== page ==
Compare any two graphics cards:
Radeon R9 M385X vs Radeon RX 460
IntroThe Radeon R9 M385X uses a 28 nm design. AMD has set the core frequency at 1100 MHz. The GDDR5 memory runs at a frequency of 1500 MHz on this particular card. It features 896 SPUs as well as 56 TAUs and 16 Rasterization Operator Units.
Compare those specs to the Radeon RX 460, which features GPU core speed of 1090 MHz, and 4096 MB of GDDR5 memory set to run at 1750 MHz through a 128-bit bus. It also is comprised of 896 Stream Processors, 56 TAUs, and 16 ROPs.
Power Usage and Theoretical Benchmarks
Theoretically, the Radeon RX 460 should perform just a bit faster than the Radeon R9 M385X in general. (explain)
Texel RateThe Radeon R9 M385X should be a bit (about 1%) better at AF than the Radeon RX 460. (explain)
Pixel RateIf using a high resolution is important to you, then the Radeon R9 M385X is the winner, though not by far. (explain)
Please note that the above 'benchmarks' are all just theoretical - the results were calculated based on the card's specifications, and real-world performance may (and probably will) vary at least a bit.
Please note that the price comparisons are based on search keywords - sometimes it might show cards with very similar names that are not exactly the same as the one chosen in the comparison. We do try to filter out the wrong results as best we can, though.
Memory Bandwidth: Bandwidth is the largest amount of data (in units of MB per second) that can be transported over the external memory interface in one second. It is worked out by multiplying the card's bus width by its memory speed. If it uses DDR RAM, it must be multiplied by 2 once again. If it uses DDR5, multiply by ANOTHER 2x. The higher the bandwidth is, the faster the card will be in general. It especially helps with AA, High Dynamic Range and higher screen resolutions.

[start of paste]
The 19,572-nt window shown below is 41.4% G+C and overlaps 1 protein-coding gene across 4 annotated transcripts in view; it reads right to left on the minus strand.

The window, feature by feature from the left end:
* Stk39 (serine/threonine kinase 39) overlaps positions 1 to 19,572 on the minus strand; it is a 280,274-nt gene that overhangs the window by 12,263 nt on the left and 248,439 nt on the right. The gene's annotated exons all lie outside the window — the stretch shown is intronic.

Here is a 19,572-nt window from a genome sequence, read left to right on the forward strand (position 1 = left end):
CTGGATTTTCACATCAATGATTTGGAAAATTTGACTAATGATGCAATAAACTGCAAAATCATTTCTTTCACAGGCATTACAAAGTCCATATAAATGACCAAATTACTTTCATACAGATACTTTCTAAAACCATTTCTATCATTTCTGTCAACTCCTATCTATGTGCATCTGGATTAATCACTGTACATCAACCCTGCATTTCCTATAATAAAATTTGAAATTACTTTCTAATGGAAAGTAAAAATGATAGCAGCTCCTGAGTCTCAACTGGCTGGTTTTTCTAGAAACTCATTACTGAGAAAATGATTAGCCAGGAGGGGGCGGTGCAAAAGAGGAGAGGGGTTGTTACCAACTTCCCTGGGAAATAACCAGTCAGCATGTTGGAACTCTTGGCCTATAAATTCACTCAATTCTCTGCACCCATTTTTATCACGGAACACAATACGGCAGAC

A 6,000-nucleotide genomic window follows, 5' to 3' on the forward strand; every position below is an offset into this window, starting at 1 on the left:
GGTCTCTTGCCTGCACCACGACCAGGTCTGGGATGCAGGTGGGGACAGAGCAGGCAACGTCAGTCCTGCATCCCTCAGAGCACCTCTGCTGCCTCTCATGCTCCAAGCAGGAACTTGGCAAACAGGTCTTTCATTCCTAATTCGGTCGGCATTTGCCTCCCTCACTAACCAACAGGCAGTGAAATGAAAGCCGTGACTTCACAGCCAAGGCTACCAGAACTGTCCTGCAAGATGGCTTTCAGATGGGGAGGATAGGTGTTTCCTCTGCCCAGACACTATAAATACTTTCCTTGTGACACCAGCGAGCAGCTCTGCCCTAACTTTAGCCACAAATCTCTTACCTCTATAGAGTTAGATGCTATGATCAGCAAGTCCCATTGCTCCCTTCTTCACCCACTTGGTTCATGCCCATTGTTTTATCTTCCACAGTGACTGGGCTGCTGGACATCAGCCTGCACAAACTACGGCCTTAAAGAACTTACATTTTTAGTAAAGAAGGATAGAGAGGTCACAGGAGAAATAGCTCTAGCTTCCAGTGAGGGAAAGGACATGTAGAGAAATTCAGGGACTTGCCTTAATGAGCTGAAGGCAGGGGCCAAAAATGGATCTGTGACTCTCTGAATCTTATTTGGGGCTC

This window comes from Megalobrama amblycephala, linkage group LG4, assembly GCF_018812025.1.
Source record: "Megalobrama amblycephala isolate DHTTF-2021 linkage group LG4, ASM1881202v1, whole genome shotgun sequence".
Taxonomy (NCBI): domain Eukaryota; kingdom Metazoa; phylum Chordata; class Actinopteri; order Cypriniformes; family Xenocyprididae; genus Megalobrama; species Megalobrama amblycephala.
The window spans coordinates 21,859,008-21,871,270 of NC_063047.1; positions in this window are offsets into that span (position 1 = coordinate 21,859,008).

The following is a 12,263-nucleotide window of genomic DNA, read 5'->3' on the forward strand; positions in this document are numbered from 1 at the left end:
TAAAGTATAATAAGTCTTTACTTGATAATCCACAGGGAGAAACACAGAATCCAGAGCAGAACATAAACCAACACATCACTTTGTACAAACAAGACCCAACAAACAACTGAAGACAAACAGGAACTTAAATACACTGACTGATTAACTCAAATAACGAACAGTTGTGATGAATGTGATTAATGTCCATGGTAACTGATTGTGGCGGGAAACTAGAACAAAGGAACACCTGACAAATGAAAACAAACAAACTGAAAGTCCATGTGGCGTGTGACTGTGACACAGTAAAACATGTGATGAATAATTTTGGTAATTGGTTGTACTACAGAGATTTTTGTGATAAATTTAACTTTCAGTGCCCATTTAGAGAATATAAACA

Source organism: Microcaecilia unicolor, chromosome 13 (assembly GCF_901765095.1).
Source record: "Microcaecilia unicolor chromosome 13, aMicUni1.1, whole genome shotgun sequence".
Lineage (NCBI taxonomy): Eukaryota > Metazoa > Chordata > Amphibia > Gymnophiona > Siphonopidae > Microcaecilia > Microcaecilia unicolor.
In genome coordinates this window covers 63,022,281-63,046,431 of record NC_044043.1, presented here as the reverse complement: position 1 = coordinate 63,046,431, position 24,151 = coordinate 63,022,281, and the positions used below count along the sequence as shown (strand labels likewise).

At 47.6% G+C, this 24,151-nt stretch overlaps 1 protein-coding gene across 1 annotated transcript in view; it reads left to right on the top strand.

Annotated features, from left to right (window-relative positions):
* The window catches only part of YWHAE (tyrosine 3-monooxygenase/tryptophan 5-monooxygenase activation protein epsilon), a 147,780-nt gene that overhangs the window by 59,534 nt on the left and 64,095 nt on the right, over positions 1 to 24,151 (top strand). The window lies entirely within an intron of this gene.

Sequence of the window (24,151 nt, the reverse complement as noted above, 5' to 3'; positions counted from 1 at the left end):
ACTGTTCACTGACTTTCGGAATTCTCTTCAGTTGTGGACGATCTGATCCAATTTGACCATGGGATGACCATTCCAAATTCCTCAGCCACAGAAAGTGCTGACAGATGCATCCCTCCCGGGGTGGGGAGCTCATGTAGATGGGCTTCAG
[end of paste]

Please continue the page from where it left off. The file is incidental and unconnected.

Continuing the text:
Texel Rate: Texel rate is the maximum amount of texture map elements (texels) that are applied in one second. This figure is worked out by multiplying the total texture units of the card by the core clock speed of the chip. The better this number, the better the video card will be at handling texture filtering (anisotropic filtering - AF). It is measured in millions of texels applied per second.
Pixel Rate: Pixel rate is the maximum amount of pixels the graphics card could possibly write to its local memory in a second - measured in millions of pixels per second. The figure is calculated by multiplying the number of Raster Operations Pipelines by the the core speed of the card. ROPs (Raster Operations Pipelines - also sometimes called Render Output Units) are responsible for filling the screen with pixels (the image). The actual pixel rate also depends on quite a few other factors, most notably the memory bandwidth - the lower the memory bandwidth is, the lower the ability to reach the max fill rate.